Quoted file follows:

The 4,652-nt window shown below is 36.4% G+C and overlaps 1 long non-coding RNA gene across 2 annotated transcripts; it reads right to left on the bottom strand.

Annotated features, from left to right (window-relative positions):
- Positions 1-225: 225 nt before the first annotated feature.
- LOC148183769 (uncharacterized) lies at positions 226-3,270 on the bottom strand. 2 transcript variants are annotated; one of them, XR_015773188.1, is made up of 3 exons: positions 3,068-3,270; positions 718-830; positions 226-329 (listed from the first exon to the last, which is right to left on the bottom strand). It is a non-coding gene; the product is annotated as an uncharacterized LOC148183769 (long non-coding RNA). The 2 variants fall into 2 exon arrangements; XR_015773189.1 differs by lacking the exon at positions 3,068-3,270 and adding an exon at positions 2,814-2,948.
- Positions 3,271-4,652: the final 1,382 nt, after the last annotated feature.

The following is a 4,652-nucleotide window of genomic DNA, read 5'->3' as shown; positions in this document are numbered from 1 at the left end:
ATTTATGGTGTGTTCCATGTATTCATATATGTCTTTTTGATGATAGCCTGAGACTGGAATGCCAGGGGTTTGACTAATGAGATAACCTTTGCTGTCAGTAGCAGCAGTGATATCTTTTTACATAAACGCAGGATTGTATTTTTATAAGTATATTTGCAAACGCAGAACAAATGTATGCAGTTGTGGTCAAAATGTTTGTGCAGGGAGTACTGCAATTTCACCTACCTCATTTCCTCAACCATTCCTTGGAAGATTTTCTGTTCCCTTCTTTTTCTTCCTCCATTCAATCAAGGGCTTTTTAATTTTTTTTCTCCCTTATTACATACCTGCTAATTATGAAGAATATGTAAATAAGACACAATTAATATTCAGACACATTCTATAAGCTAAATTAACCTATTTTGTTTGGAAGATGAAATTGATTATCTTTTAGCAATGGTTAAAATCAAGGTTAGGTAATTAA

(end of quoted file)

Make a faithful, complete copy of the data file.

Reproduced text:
The 4,652-nt window shown below is 36.4% G+C and overlaps 1 long non-coding RNA gene across 2 annotated transcripts; it reads right to left on the bottom strand.

Annotated features, from left to right (window-relative positions):
- Positions 1-225: 225 nt before the first annotated feature.
- LOC148183769 (uncharacterized) lies at positions 226-3,270 on the bottom strand. 2 transcript variants are annotated; one of them, XR_015773188.1, is made up of 3 exons: positions 3,068-3,270; positions 718-830; positions 226-329 (listed from the first exon to the last, which is right to left on the bottom strand). It is a non-coding gene; the product is annotated as an uncharacterized LOC148183769 (long non-coding RNA). The 2 variants fall into 2 exon arrangements; XR_015773189.1 differs by lacking the exon at positions 3,068-3,270 and adding an exon at positions 2,814-2,948.
- Positions 3,271-4,652: the final 1,382 nt, after the last annotated feature.

The following is a 4,652-nucleotide window of genomic DNA, read 5'->3' as shown; positions in this document are numbered from 1 at the left end:
ATTTATGGTGTGTTCCATGTATTCATATATGTCTTTTTGATGATAGCCTGAGACTGGAATGCCAGGGGTTTGACTAATGAGATAACCTTTGCTGTCAGTAGCAGCAGTGATATCTTTTTACATAAACGCAGGATTGTATTTTTATAAGTATATTTGCAAACGCAGAACAAATGTATGCAGTTGTGGTCAAAATGTTTGTGCAGGGAGTACTGCAATTTCACCTACCTCATTTCCTCAACCATTCCTTGGAAGATTTTCTGTTCCCTTCTTTTTCTTCCTCCATTCAATCAAGGGCTTTTTAATTTTTTTTCTCCCTTATTACATACCTGCTAATTATGAAGAATATGTAAATAAGACACAATTAATATTCAGACACATTCTATAAGCTAAATTAACCTATTTTGTTTGGAAGATGAAATTGATTATCTTTTAGCAATGGTTAAAATCAAGGTTAGGTAATTAA